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UCA study says that Argentina’s poverty reaches 20-year peak during economic crisis

A recent investigation carried out by the Catholic University of Argentina (UCA) has unveiled concerning figures, indicating that the poverty rate in Argentina has soared to 57.4 per cent, marking the highest recorded level in at least two decades.

As reported by local media, the study underscores the economic hardships faced by the South American nation, which have been exacerbated by currency devaluation and subsequent price hikes.

President Javier Milei, a libertarian figure, expressed dismay over the grim reality highlighted in the report, stating, “The true inheritance of the caste model: Six out of every 10 Argentines are poor.”

Milei’s remarks reflect the growing discontent among Argentinians grappling with economic challenges and disillusionment with conventional political structures.

Assuming office with promises of radical economic reforms, President Milei initiated sweeping changes aimed at stabilising the economy, addressing hyperinflation, and tackling fiscal deficits.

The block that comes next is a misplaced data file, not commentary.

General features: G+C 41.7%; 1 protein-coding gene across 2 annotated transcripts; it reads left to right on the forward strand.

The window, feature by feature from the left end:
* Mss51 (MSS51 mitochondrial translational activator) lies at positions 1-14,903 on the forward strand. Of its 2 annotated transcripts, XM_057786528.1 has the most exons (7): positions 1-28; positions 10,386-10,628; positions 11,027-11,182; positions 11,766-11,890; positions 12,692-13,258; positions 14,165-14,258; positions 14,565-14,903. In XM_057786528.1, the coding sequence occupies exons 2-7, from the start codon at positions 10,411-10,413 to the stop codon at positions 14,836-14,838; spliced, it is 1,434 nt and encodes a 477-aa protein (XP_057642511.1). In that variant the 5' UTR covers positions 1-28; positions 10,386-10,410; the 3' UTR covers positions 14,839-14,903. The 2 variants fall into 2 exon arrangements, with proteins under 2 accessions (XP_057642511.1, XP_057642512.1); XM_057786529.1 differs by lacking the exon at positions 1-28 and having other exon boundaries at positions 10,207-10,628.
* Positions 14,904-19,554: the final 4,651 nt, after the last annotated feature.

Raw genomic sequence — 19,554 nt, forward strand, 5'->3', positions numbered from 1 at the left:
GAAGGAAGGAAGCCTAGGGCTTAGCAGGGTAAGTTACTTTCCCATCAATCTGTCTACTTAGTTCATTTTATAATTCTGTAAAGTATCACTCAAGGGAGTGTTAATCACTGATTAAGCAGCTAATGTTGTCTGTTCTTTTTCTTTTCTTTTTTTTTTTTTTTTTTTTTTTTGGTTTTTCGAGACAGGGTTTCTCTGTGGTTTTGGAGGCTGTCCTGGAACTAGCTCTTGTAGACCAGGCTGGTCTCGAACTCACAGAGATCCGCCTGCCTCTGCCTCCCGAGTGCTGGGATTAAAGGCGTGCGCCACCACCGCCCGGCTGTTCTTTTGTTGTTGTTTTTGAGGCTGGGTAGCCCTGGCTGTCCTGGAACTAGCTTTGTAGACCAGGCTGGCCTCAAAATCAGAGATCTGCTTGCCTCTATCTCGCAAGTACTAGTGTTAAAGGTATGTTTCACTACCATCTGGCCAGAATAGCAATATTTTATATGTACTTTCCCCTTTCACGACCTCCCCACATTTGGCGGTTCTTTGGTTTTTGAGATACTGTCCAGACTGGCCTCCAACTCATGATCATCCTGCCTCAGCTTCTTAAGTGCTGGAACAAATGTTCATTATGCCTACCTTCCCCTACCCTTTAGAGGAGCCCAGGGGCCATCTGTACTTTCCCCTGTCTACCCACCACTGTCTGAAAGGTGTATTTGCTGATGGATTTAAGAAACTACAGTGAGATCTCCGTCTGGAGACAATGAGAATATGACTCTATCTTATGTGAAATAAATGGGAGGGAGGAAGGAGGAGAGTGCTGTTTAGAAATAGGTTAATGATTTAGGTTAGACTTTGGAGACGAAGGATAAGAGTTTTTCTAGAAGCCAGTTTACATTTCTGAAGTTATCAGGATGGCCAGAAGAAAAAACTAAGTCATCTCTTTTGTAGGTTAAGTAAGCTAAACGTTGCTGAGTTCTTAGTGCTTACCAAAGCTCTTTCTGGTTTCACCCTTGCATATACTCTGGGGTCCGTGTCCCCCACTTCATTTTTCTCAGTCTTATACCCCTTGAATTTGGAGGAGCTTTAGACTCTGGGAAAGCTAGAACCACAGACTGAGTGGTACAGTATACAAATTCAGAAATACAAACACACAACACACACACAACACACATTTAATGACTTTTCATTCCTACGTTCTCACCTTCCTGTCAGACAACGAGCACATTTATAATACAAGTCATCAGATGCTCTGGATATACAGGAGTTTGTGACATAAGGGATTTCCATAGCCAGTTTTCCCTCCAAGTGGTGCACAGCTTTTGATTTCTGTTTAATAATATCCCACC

However, the implementation of policies, including a 54 per cent devaluation of the peso against the US dollar and reductions in energy and transportation subsidies, led to a sharp rise in prices, significantly impacting the purchasing power of the population.

In response to the economic turmoil, Milei’s administration introduced measures to achieve fiscal equilibrium, including tax increases and the abolition of privileges for political elites, whom he refers to as “the caste.”

While these initiatives were intended to address long-standing economic disparities, they have contributed to widespread social unrest and increased financial strain among vulnerable sectors of society.

Argentina’s Ministry of Economy has released its most recent economic figures, indicating a budget surplus of 518.41 billion pesos ($620.85 million) for January—the first positive amount since August 2012.


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